How I view God will determine how I live with pain. My belief about who God is and how he acts will affect how I handle pain, seek treatment and continue to serve him. There are some things that must be settled before we venture into how we handle chronic pain and how we counsel those around us in our churches who suffer regularly. These basic beliefs are these:
- God is sovereign. Well, sure, we believe that regarding salvation…do we believe that he would ordain and orchestrate all things, good and bad – healthy and painful, for his maximum glory and our greatest good? What I believe about this basic truth will affect how I view my pain.
- God is the Creator. Certainly. How silly to argue this point. Of course he created everything in six days: animals, plants, man, woman, stars and suns! Do you believe he created you with the DNA structure that would allow for disease, pain and suffering, so that he would receive glory and you might receive good?
- God gave me a stewardship. Yes, he expects us to steward our finances and time well! But our bodies? Scripture is clear that we are to steward our bodies for God’s glory and our good, as well as our material resources.
There are many passages in Scripture we could turn to for understanding of these basic beliefs. I would have us be reminded of one: Psalm 139. I pray that you take time to read that passage in your own time. I break it down for us, simply, here:
I. My knowledge of God – v.1-12
II. God’s knowledge of me – v.13-16
III. Praise for God – v.17-18
IV. Prayer to God – v.19-24
The Psalmist begins this passage with his expression of who God is. This is vitally important because the circumstances he faces at the end of the passage don’t change and his knowledge of who God is will affect how he enters into them. David speaks to God’s sovereignty over and over in the first 12 verses of Ps.139. God is above the situation, knowledgeable of every nuance of life and his presence is all encompassing. It is no surprise that David bursts out in verse 6:
Such knowledge is too wonderful for me; it is high, I cannot attain it!
But God is not merely an observer. He is a sovereign participator. He enters into his creation and shapes and molds it to his glory. The Psalmist describes the intimate knowledge of our person that God has. He “formed my inward parts”, “knitted me together in my mother’s womb”, and I was “intricately woven in the depths of the earth”. God observed me in my “unformed substance” and determined my path of life before I ever set foot on the earth. He recorded my days in his own book. David again cannot restrain himself and he exclaims in verse 14:
I praise you, for I am fearfully and wonderfully made. Wonderful are your works; my soul knows it very well.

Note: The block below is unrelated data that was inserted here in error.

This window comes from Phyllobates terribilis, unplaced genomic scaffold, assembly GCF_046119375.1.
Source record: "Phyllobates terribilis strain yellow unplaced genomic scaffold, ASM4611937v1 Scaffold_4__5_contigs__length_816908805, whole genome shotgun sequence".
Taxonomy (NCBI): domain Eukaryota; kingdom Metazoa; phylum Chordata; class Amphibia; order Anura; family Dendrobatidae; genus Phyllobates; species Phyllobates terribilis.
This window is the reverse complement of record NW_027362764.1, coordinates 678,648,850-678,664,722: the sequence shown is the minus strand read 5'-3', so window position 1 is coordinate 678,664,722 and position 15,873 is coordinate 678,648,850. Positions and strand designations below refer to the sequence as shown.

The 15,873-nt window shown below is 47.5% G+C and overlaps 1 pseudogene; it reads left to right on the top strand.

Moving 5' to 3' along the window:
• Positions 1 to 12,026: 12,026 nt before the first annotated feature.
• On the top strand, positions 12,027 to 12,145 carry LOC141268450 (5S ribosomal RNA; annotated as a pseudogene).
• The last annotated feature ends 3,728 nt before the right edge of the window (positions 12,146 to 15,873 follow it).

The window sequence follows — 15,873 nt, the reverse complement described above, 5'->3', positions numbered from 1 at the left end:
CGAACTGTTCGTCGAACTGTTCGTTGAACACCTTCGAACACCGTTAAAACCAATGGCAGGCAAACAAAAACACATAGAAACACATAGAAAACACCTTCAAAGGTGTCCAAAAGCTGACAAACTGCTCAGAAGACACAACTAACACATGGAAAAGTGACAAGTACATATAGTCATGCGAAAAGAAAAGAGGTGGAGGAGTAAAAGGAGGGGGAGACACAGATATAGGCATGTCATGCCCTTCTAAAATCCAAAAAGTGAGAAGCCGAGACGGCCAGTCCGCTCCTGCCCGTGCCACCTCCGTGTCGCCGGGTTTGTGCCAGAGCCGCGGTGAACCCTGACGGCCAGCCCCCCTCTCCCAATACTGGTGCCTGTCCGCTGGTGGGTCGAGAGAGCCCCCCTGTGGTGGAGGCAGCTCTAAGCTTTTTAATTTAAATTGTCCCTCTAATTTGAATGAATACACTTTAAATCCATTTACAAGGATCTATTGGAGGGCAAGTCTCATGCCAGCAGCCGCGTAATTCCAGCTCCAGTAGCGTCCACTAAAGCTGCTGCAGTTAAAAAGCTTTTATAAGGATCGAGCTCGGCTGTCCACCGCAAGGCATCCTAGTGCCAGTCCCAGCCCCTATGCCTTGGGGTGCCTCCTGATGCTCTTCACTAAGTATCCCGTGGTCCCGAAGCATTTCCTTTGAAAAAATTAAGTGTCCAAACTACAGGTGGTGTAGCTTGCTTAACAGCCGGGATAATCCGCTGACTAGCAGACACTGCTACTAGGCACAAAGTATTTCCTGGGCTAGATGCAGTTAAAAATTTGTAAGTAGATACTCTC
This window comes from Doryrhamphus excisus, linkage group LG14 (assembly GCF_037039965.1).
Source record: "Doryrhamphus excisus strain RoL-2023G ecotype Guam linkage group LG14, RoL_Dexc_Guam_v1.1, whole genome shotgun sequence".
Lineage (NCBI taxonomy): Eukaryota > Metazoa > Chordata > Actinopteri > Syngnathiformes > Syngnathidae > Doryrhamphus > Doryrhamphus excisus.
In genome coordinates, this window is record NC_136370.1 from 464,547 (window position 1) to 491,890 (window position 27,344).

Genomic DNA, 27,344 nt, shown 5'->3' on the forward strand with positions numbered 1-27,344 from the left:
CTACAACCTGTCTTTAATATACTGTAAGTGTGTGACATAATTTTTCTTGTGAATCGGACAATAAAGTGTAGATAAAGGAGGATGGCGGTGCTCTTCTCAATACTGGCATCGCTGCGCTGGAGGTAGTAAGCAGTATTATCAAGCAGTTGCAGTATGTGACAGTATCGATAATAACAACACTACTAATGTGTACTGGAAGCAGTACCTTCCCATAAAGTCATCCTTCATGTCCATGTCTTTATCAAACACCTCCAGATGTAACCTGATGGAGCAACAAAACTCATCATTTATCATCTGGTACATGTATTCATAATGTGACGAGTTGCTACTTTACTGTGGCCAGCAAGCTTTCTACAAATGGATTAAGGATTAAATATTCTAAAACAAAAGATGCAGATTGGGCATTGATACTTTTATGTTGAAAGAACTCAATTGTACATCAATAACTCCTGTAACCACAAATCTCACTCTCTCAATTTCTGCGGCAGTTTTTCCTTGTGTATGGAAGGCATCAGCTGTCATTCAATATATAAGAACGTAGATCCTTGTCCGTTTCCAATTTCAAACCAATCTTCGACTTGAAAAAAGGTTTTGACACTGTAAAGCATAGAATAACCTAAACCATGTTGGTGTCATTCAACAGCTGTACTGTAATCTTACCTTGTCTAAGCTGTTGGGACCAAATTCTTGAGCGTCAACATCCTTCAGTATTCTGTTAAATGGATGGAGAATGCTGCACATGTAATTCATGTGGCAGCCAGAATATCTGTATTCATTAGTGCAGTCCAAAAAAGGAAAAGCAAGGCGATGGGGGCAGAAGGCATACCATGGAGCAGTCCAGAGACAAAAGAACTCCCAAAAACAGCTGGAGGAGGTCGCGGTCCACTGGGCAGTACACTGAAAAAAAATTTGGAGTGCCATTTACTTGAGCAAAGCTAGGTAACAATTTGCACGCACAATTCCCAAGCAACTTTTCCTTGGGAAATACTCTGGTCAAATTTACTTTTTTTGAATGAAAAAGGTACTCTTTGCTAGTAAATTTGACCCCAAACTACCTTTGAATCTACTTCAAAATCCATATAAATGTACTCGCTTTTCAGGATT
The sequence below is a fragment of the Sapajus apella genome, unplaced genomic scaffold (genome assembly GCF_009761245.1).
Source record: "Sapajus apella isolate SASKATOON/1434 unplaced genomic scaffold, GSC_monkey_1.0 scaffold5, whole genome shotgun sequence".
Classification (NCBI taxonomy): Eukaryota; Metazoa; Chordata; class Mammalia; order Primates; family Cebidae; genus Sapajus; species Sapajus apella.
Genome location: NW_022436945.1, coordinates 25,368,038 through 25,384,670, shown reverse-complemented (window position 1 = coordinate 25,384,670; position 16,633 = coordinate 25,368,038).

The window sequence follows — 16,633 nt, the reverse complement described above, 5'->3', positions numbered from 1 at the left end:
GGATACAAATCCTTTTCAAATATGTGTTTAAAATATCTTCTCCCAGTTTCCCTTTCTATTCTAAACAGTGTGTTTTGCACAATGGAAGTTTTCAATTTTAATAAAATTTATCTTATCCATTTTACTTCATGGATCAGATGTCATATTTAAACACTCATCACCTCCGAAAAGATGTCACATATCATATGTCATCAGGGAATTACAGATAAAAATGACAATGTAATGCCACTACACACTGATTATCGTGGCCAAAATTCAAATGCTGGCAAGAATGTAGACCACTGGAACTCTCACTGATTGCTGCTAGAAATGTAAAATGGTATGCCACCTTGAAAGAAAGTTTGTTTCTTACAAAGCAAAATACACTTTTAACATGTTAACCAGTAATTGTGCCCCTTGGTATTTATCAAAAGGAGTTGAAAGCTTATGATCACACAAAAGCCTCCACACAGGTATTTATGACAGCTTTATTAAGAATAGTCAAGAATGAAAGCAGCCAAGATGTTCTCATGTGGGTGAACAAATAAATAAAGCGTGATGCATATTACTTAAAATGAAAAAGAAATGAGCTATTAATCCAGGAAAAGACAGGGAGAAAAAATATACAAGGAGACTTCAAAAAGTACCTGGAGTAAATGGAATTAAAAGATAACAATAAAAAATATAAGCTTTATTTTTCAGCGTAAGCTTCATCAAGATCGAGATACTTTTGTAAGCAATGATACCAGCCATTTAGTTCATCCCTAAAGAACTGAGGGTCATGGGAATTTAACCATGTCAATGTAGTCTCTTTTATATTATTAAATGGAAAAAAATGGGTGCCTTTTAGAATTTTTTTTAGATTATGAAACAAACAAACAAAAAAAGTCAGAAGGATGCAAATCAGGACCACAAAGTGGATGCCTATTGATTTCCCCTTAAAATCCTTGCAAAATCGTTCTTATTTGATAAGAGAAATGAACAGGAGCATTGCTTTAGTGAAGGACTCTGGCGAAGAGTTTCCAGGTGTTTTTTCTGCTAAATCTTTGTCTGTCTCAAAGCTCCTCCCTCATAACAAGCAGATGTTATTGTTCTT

The combination of the knowledge of who God is in addition to the intimate knowledge God has of his creation causes David to sing praise to his sovereign Creator:
How precious to me are your thoughts, O God! How vast is the sum of them! If I would count them, they are more than the sand. I awake, and I am still with you. (.17,18)
Reality sets in during this passage. David finds himself oppressed by wicked men. He suffers as they maliciously mistreat and misspeak against God, and perhaps even himself. In biblical complaint he takes his suffering to the throne of God. He speaks openly and intensely of his feelings as well as the realities of their wrongdoing. The knowledge of who God is and his sovereign intimacy in the Psalmist’s life has not relieved the reality of the suffering.
It is in this prayer to God that he not only prays for release, but he pleads for righteousness:
Search me, O God, and know my heart! Try me and know my thoughts! And see if there be any grievous way in me, and lead me in the way everlasting!
In the midst of the complaint, the overwhelming desire of David is to be righteous. Even if the suffering never goes away. Even in the circumstances never change. O God, let me be right in the way I live before you, David says. In utter dependence on God, the Psalmist asks for direction in right living…in the paths that matter for eternity.
In conclusion of this lengthy post, allow me to state these few points:
- God designed your body to be a part of his sovereign plan in bringing him glory.
- God welcomes your praise, and complaint, in the midst of your struggle with chronic pain.
- God desires your prayer of continued dependence and willingness to continue in a right path that he has designed for you.
- Allow your belief of who God is to affect your behavior in how you would live for God’s glory.
Chronic Pain & the Church: Introduction to the Series